Can The 'Nigerian Spirit' Help Falconets Overcome France?



"It will not be easy against France but we have what is known as the special ‘Nigeria spirit’ and we will go in there with confidence. " Coach Chris Danjuma


The matches played thus far in this under 20 women's world cup tournament have been to a very high technical and entertainment standards. I have no doubt the match between the Falconets and Bluettes this week will follow suit.


It is interesting that coach Danjuma is banking on that ‘Nigerian Spirit’ as part of the ingredients to help overcome the powerful French ladies.


The Nigerian Spirit – to me – can be defined as the ability of a Nigerian national team to overcome a strong opponent despite inadequate planning and with shoddy preparation by the NFF.


Without exposure to oppositions from other continents, the Falconets will have to play it by ear and learn on the fly against France.


It is definitely not impossible but France knew what they were doing by playing Ghana (a fellow West African country) in a friendly game just before thier encounter against Nigeria : it gave them a flavour of what to expect.


That said, France should expect to find the Falconets as a different proposition.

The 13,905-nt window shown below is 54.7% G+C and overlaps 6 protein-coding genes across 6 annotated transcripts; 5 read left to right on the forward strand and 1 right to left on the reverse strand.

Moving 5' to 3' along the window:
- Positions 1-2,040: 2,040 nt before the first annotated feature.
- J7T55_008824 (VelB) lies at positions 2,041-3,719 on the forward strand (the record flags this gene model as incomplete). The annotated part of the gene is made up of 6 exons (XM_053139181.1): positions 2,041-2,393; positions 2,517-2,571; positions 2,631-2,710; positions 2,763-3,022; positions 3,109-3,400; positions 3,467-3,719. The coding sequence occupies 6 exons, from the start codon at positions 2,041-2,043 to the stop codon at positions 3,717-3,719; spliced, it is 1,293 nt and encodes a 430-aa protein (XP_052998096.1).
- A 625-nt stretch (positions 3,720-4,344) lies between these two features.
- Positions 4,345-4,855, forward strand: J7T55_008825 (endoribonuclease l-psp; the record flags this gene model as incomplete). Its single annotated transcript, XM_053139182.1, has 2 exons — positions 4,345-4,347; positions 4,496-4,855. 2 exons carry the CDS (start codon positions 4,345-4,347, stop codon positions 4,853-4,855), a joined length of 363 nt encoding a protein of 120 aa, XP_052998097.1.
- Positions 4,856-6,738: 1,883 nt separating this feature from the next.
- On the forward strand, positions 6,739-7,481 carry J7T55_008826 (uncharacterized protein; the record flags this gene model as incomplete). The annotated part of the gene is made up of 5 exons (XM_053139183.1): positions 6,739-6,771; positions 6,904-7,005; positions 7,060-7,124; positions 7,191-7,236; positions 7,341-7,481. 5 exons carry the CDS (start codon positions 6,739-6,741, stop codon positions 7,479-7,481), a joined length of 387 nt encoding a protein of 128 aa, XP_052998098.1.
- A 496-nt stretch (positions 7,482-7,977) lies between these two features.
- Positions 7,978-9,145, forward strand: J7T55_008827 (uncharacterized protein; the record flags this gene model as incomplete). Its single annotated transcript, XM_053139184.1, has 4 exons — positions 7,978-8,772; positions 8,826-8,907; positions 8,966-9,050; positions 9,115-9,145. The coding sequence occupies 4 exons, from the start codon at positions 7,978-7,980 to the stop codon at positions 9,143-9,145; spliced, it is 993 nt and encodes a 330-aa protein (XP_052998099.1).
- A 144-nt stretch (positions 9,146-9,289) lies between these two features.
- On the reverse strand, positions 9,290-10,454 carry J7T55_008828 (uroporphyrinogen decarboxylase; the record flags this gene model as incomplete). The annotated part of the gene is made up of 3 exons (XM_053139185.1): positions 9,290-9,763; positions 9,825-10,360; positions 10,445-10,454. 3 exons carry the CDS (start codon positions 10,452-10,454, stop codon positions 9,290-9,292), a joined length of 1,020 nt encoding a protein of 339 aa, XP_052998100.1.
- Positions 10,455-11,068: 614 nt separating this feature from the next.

I am eagerly excited to see players what players like Mercy Idoko, Flourish Sabastine, Esther Onyenezide, Joy Jerry, Oluwatosin Demehin and Rafiat Imuran bring to the World Cup party (after rampant campaigns on the continent).


Perhaps Nigeria will have to defend more in this first match, meaning one will have to wait for subsequent matches to see the Flamingos cruise at the right altitude.


“We will play to our strengths against France – firm at the back and clinical in front,” said coach Danjuma.


What he perhaps left out is how they will approach ‘the middle’.


The midfield is where games can be lost or won. With the French expected to be supremely technical, creative and intelligent with the ball, it will be interesting to see how Danjuma combats them in that zone of combat.


Will he just bypass gritty feet-to-feet midfield battles and elect for long ball aerial assaults or will he attempt to go toe-to-toe with the French there? Will he ask his girls to sit back, soak pressure and hit the French on the break or will he go for an open game (which will spell suicide if Nigeria fails to match France’s flair, technicality and vibrancy).


One thing is for sure: it is going to be a clash of styles – Nigerian Spirit against French finesse.


And I can’t wait!

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